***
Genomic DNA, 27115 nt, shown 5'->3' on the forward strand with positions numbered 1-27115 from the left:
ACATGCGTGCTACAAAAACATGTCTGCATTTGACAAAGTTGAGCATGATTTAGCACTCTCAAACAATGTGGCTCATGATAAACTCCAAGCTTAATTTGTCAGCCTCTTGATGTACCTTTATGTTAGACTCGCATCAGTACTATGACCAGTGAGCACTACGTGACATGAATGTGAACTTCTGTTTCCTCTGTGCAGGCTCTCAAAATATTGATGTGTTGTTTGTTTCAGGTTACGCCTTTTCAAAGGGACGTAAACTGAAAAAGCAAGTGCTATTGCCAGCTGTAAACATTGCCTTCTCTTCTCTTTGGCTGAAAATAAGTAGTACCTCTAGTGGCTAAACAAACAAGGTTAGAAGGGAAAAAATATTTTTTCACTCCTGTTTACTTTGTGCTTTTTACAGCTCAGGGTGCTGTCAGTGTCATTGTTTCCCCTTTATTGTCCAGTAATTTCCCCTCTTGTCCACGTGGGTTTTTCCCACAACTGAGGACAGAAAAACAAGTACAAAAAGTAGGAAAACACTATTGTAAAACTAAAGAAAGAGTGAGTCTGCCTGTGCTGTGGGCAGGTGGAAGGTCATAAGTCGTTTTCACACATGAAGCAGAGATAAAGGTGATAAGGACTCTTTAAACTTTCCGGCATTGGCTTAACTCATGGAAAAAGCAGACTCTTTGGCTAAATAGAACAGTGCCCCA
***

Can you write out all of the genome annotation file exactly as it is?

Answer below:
Genomic DNA, 27115 nt, shown 5'->3' on the forward strand with positions numbered 1-27115 from the left:
ACATGCGTGCTACAAAAACATGTCTGCATTTGACAAAGTTGAGCATGATTTAGCACTCTCAAACAATGTGGCTCATGATAAACTCCAAGCTTAATTTGTCAGCCTCTTGATGTACCTTTATGTTAGACTCGCATCAGTACTATGACCAGTGAGCACTACGTGACATGAATGTGAACTTCTGTTTCCTCTGTGCAGGCTCTCAAAATATTGATGTGTTGTTTGTTTCAGGTTACGCCTTTTCAAAGGGACGTAAACTGAAAAAGCAAGTGCTATTGCCAGCTGTAAACATTGCCTTCTCTTCTCTTTGGCTGAAAATAAGTAGTACCTCTAGTGGCTAAACAAACAAGGTTAGAAGGGAAAAAATATTTTTTCACTCCTGTTTACTTTGTGCTTTTTACAGCTCAGGGTGCTGTCAGTGTCATTGTTTCCCCTTTATTGTCCAGTAATTTCCCCTCTTGTCCACGTGGGTTTTTCCCACAACTGAGGACAGAAAAACAAGTACAAAAAGTAGGAAAACACTATTGTAAAACTAAAGAAAGAGTGAGTCTGCCTGTGCTGTGGGCAGGTGGAAGGTCATAAGTCGTTTTCACACATGAAGCAGAGATAAAGGTGATAAGGACTCTTTAAACTTTCCGGCATTGGCTTAACTCATGGAAAAAGCAGACTCTTTGGCTAAATAGAACAGTGCCCCA